January 2002

New Per Diem Rates For Employee Travel Reimbursement

By Edwin B. Morris

Instead of reimbursing actual expenses for away-from-home lodging, meals, and incidentals, an employer may pay a per diem amount to an employee on business travel status. If the amount paid does not exceed IRS-approved rates, and if the employee provides simplified substantiation (time, place, and business purpose), the per diem reimbursement is treated as made under an accountable plan (not subject to income or payroll tax withholding and reporting). The per diem rate varies from locality to locality, so employers may use a published high-low per diem, which specifies one uniform per diem rate for all high-cost areas within the continental United States and another rate for all other areas.

Effective October 1, 2001, through September 30, 2002, the IRS has announced in Revenue Procedure 2001-47 the following high-low rates:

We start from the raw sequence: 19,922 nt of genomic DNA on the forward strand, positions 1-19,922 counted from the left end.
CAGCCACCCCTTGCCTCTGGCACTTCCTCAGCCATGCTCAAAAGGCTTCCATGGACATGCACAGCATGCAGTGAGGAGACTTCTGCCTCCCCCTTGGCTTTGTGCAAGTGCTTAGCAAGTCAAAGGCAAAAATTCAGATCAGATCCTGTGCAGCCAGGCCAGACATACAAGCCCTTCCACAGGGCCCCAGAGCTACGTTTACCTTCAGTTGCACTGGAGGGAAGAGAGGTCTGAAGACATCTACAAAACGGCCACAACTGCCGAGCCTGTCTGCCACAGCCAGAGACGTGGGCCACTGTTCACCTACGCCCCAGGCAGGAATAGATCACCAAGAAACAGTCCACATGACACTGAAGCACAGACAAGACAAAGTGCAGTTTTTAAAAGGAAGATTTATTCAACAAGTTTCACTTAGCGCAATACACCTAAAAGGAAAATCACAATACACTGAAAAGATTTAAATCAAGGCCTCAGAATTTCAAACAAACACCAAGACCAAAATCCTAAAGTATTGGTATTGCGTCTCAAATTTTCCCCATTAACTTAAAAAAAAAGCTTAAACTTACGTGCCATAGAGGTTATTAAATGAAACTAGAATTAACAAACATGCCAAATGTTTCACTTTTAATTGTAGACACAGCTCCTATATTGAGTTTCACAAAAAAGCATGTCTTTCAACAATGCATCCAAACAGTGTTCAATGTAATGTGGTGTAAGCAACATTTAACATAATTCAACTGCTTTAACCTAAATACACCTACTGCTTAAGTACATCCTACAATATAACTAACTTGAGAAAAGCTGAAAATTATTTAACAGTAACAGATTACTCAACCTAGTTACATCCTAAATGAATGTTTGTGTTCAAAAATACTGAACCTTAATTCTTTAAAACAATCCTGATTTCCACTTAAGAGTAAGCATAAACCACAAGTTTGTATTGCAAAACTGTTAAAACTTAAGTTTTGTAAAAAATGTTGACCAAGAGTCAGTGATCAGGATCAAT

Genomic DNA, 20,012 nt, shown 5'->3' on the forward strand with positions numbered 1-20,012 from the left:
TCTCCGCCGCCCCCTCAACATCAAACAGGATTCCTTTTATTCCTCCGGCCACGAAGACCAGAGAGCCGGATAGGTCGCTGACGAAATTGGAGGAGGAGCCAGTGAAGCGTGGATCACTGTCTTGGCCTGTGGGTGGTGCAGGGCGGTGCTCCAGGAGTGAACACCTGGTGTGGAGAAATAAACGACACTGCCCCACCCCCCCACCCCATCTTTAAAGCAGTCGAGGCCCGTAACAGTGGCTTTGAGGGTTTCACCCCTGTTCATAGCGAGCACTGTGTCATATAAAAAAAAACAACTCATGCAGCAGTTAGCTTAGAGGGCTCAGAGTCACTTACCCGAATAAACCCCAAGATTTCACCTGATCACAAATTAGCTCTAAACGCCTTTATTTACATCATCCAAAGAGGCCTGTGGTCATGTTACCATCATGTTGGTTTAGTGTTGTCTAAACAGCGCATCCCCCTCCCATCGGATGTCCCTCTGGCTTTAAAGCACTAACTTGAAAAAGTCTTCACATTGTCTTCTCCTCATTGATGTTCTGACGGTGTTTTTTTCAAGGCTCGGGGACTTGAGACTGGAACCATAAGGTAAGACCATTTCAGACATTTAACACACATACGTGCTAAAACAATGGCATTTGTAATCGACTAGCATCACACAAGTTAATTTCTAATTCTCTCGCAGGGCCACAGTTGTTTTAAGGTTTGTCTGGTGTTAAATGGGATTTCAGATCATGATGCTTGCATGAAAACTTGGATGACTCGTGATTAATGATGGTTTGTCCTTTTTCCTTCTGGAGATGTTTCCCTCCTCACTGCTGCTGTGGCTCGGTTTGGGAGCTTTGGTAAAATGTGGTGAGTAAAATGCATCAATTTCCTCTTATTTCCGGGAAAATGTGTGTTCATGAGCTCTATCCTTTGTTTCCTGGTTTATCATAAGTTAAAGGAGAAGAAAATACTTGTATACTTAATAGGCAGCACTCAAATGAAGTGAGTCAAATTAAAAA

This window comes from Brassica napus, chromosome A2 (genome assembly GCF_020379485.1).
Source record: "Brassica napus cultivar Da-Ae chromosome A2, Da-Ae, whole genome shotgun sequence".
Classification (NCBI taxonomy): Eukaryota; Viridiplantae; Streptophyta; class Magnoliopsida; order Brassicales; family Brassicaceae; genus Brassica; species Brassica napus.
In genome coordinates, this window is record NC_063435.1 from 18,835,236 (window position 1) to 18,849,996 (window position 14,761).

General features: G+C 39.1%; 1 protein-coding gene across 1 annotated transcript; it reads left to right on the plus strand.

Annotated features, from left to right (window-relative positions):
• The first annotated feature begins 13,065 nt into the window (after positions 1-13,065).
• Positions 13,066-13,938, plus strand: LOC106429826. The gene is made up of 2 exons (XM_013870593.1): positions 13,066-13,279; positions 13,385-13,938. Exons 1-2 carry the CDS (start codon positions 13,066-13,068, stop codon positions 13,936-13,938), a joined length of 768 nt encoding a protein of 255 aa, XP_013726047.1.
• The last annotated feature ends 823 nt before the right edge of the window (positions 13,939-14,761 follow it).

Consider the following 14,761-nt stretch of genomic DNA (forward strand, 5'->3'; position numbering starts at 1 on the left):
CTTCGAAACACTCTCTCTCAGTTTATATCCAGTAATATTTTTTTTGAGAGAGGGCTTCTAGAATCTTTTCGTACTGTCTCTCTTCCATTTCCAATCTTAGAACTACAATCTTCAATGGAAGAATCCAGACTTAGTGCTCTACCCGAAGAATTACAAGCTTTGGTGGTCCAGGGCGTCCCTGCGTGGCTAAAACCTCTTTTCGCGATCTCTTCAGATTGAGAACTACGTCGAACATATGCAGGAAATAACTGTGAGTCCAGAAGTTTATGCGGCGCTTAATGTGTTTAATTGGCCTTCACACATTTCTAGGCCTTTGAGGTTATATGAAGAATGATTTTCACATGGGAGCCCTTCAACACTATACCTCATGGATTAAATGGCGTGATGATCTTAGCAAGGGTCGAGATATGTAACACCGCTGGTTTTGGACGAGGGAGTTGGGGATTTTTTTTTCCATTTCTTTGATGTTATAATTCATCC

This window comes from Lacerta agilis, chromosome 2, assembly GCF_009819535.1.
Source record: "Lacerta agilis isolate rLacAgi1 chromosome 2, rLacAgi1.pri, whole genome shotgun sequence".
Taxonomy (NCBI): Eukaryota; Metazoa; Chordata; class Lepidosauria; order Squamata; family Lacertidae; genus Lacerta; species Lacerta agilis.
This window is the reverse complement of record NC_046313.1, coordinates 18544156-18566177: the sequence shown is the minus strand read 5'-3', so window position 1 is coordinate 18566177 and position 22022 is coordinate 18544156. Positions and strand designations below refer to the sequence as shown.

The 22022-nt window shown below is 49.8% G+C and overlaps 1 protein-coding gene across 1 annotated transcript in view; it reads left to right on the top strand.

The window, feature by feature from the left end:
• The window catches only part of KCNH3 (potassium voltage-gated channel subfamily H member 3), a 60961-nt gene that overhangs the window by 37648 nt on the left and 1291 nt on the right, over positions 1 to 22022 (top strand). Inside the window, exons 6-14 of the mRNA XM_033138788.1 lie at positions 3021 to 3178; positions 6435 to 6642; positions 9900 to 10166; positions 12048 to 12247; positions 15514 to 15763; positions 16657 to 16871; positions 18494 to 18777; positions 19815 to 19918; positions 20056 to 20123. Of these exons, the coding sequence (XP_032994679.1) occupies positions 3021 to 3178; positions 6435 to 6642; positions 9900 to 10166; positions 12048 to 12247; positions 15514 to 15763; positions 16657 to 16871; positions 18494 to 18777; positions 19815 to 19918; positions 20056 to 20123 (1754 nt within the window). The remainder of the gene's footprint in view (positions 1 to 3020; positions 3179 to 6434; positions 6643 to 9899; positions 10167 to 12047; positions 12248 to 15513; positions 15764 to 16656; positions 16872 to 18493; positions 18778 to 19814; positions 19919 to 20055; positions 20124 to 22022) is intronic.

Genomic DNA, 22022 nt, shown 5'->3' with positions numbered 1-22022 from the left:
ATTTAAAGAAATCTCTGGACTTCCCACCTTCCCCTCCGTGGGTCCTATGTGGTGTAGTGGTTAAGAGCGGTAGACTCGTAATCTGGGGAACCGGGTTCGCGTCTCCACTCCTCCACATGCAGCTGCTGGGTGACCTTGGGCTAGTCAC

LodgingMeals and Incidentals Total
High cost $162 $42$204
All other$91 $34 $125

The lodging portion of the high-cost per diem is $3 higher than it was for the year ended September 30, 2001, and the lodging portion of the non–high-cost per diem is $1 higher. The meal and incidental rates are unchanged.

An employer can continue using the prior high-low rates from October 1, 2001, through December 31, 2001, provided it does so consistently for all employees reimbursed under the high-low method.

Meal and incidental allowances are subject to the 50% deduction limit on meal expenses. Therefore, a high-cost area per diem deduction is equal to $183 [$162 lodging plus $21 (half of $42)] and a low-cost area deduction is equal to $108 [$91 for lodging plus $17 (half of $34)].

Revenue Procedure 2001-47 also lists the high-cost localities, which are updated annually.

A taxpayer will not be treated as being temporarily away from home during any period of employment if such period is expected to exceed one year. In such situations, per diems paid for travel expense (including meals and lodging) constitute taxable wages to the employee. The following examples derived from IRS Revenue Ruling 93-86 illustrate the one-year rule:

Edwin B. Morris, CPA, is a partner at Rosenberg Neuwirth & Kuchner and a member of the NYSSCPA Closely Held and S Corporations Committee.


Edwin B. Morris, CPA
Rosenberg Neuwirth & Kuchner

Stephen Sacks, CPA
Ernst & Young LLP

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